Every Time a Bell Rings

Volunteer bell ringers hope you’ll keep those red kettles filled.
Joe Eilers and his son Henry have established a tradition of ringing bells for the Salvation Army at Jerry’s Foods in Edina.

Even on the most blustery days, Salvation Army bell ringers stationed by big red kettles can be found around Edina, from the day after Thanksgiving through Christmas Eve. Many of these volunteer bell ringers are your friends, family members and neighbors.

A true commitment to the cause, a desire to help the community, and a chance to deepen family ties and reach out to others motivates volunteer bell ringers. These hearty souls brave the cold, the wind and the snow to give something back. For many, the Salvation Army exemplifies the true spirit of holiday giving.

Bell ringing adds a feeling of festivity to a grocery store during the holiday season, according to Randy Drescher, store manager of Jerry’s Foods in Edina. “It’s a social event. All of a sudden, one or two members will sing, and pretty soon you have a gathering singing. It does set the stage for thanks.”

The Edina-based grocery chain has a long tradition of supporting charities. Late owner Jerry Paulsen was committed to giving back to the community. His line of stores, including Jerry’s Foods, Cub Foods and others raised more than $350,000 last year for the Salvation Army, says Carol Jackson, Jerry’s corporate manager.

That legacy continues this holiday season with the volunteers who ring bells. “They do it as a family. Parents teach their children the act of giving,” says Jackson.

Lund Food Holdings is another business supporter of the Salvation Army’s bell-ringer program. “We’ve been partnering with them at Byerly’s Edina and many of our other locations for more than four decades. It’s a natural partnership for us. As a local food retailer, we’re deeply committed to being a strong community partner,” says Aaron Sorenson, communications manager.

Bell-ringing has turned into a fun holiday activity for Edina residents Barry and Joe Eilers and their kids, Henry, 7, and Gracie, 9. They divide into a boys’ and a girls’ team to see who can get the most donations. “We set a goal and it becomes a competition—it helps the time pass,” says Barry Eilers. “We usually try to get 50 people to donate during every half hour.”

Once, the kids received a hundred-dollar bill from a donor to put into the kettle. That high dollar amount made a big impression on them. Still, as volunteers, their reward goes far beyond the dollars raised. “We get a lot of thank-yous. We get a lot of smiles, and that’s good enough,” Eilers says.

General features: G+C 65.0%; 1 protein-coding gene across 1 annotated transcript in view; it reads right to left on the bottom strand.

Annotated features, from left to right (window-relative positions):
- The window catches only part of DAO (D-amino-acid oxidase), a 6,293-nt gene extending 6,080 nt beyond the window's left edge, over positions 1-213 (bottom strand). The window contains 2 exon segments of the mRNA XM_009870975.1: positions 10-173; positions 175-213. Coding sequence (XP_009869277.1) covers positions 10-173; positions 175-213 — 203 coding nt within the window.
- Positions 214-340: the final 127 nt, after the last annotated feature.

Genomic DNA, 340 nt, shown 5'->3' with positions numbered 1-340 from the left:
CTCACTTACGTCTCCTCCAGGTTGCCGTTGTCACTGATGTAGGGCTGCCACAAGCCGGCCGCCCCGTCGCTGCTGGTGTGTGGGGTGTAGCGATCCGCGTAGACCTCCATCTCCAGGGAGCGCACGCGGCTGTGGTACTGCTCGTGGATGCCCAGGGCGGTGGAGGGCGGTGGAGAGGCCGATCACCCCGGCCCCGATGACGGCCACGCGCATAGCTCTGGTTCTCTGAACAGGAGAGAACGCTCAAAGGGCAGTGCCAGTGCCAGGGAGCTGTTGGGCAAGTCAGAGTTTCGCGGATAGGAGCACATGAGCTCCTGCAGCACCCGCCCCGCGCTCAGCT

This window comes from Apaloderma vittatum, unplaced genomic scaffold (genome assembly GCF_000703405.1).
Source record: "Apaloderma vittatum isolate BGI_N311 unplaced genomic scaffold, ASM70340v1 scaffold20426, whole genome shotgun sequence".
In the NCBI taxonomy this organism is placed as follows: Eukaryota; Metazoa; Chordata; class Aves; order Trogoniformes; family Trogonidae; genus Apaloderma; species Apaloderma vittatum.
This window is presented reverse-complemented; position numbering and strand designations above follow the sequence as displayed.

An Edina resident since 1974, Peggy Johnson loves the community’s giving spirit. She rings bells with her husband Frank, who initiated their volunteering with the Salvation Army more than 10 years ago. “He would come back so cold but happy, and I thought ‘I’d like to try this,’” says Peggy. “It’s a wonderful thing for a couple or friends because you talk to each other.”

The Johnsons play the part by wearing red, dressing warmly and sharing their deep-rooted respect for the Salvation Army. During their shift, they make a point to meet and greet others. “The [Salvation] Army has placed us at stores where we run into people we know, and that makes all the difference,” says Johnson.

A veteran five-year bell ringer, Patty Latham is an enthusiastic Salvation Army supporter. For an activity that fosters quality time, she volunteers with her son, Tyler.

Latham encourages other mothers to bell-ring, especially with their high schoolers or college-age children, for an ideal bonding activity. “I get way more out of it than I give. You leave happier than when you came, even though your feet are cold,” says Latham.

This year, Latham would like to see people donate even more money to the Red Kettle campaign. “If every person threw in a quarter each time, what a difference it would make,” she says.

According to Annette Bauer, community relations director for the Salvation Army, an hour of bell-ringing can raise enough money to shelter a homeless person for a night and serve them three nutritious meals. Bell-ringing donations collected in Edina and nearby areas amount to one-third of the Christmas campaign contributions for the Twin Cities Salvation Army.


To register for bell ringing, call the Salvation Army at 651.746.3519 or sign up online at registertoring.com.